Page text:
about nothing...really

 


click here for score sample in pdf (pages 1-8)



year: 2008           instrumentation: flute, clarinet, guitar and cello          duration: c.7'

performances: 175 East (cond. Hamish McKeich) 09.04.2010 (premiere - Christchurch) and 11.04.2010 (Auckland); SMP Ensemble (cond. Chris Gendall) 11.03.2011

programme note: NEW YEAR’S RESOLUTION 2010: Stop writing dishonest programme notes.

This work was conceived in the abstract and does not relate to human experience. It does not illustrate the composer’s state of mind, he having suddenly found himself awake in the middle of the night, unable to control his thoughts. While the experience of insomnia, especially when suffered over consecutive nights, can be physically and emotionally crippling, at times the abundance and insistence of multiple streams of unwanted thought (unruly Beta waves) can be, if not pleasurable, then certainly fascinating. This piece does not seek to illustrate this through music, nor does it sonically pose this question: why does the brain seize control of the consciousness and produce such a plethora of unwanted activity that sleep is made impossible and the host becomes miserable?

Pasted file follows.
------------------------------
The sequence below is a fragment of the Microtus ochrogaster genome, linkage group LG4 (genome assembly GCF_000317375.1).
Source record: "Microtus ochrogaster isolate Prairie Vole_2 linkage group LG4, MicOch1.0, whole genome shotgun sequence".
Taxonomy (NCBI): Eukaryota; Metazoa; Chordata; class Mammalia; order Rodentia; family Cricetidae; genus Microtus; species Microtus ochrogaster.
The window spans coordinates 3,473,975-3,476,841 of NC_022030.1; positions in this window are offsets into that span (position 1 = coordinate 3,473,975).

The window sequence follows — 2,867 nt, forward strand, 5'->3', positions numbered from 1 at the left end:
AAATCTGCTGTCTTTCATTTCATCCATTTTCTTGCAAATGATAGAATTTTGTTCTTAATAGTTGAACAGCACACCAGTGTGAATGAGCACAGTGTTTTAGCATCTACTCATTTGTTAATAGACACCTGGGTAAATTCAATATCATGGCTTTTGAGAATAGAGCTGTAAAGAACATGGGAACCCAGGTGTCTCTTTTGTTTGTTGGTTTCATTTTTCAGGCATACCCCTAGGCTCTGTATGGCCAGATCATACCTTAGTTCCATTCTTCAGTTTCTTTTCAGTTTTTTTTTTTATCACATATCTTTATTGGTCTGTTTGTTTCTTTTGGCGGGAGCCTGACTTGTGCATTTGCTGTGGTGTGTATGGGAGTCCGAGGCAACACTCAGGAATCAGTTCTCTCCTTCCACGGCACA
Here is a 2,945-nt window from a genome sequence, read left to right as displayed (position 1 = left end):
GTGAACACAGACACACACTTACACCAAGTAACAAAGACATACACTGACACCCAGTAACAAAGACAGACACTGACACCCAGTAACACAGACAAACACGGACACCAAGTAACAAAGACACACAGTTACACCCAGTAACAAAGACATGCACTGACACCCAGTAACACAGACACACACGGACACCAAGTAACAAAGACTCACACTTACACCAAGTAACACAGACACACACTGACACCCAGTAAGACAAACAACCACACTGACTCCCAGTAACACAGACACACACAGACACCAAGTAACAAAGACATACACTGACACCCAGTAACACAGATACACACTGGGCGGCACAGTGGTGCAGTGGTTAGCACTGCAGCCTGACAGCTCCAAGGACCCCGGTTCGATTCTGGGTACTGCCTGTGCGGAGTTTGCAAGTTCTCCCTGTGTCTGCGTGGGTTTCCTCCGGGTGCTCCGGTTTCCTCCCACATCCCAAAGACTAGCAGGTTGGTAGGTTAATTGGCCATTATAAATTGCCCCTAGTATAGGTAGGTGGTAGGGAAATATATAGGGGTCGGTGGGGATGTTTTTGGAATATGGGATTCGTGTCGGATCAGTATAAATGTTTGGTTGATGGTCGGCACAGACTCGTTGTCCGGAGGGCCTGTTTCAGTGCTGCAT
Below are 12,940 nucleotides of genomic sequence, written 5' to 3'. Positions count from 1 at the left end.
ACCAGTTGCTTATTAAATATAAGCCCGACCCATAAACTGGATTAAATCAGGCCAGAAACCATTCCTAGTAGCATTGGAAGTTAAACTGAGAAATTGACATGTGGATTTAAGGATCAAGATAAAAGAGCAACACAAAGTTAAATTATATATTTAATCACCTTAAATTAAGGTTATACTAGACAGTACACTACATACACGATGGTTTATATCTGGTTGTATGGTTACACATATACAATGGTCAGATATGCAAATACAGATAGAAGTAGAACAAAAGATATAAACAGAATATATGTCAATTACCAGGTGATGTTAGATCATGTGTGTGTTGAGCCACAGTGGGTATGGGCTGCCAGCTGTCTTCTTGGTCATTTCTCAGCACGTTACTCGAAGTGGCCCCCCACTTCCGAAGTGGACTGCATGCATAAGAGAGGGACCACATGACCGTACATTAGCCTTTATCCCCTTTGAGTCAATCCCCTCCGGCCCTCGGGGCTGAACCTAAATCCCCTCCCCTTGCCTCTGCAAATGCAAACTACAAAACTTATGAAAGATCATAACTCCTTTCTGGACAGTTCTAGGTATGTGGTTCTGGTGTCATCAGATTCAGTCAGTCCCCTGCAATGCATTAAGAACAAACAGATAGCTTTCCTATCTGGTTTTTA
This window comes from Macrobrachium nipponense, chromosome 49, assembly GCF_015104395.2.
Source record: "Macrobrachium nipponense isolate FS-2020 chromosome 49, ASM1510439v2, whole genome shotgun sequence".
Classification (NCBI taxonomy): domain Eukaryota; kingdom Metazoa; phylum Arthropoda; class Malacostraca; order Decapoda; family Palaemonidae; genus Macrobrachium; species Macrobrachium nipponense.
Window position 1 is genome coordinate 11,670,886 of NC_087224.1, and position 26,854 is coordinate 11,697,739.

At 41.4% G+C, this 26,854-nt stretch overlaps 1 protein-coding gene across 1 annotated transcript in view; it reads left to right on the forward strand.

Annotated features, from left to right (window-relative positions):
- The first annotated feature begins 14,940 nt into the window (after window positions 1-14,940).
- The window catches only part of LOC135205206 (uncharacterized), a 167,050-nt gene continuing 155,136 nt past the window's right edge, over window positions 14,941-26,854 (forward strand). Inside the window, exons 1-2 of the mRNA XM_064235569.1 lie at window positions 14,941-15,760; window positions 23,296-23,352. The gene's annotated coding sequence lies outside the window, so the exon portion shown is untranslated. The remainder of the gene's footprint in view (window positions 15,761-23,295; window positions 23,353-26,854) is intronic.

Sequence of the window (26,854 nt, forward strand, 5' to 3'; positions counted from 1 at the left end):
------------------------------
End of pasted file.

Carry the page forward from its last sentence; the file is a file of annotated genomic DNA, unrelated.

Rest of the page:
At times, certain thoughts seem to somehow rise above the melee of insomniac thought and become quite focused and of seeming import, however inane these might seem in the cold light of day. This is not portrayed in the music by infrequent parings-down of texture and emergence of single, insistent motivic ideas. The music doesn’t describe how such thoughts soon get swallowed up as the jumble of thoughts returns and the victim adjusts position once again, glancing desperately at his or her clock radio and resolving hopelessly to try to make yet another attempt at deep breathing and sheep counting work.

The composer could claim that the work is about these things, but that would be a lie; he no longer wishes to construct programme notes after the act of composition that conform to some conceivable extra-musical agenda.

This version of this work is the first of a number of versions, with another swapping cello for viola and another as a solo guitar piece currently projected.

The work was requested by Dylan Lardelli and is dedicated to this increasingly mythic musician.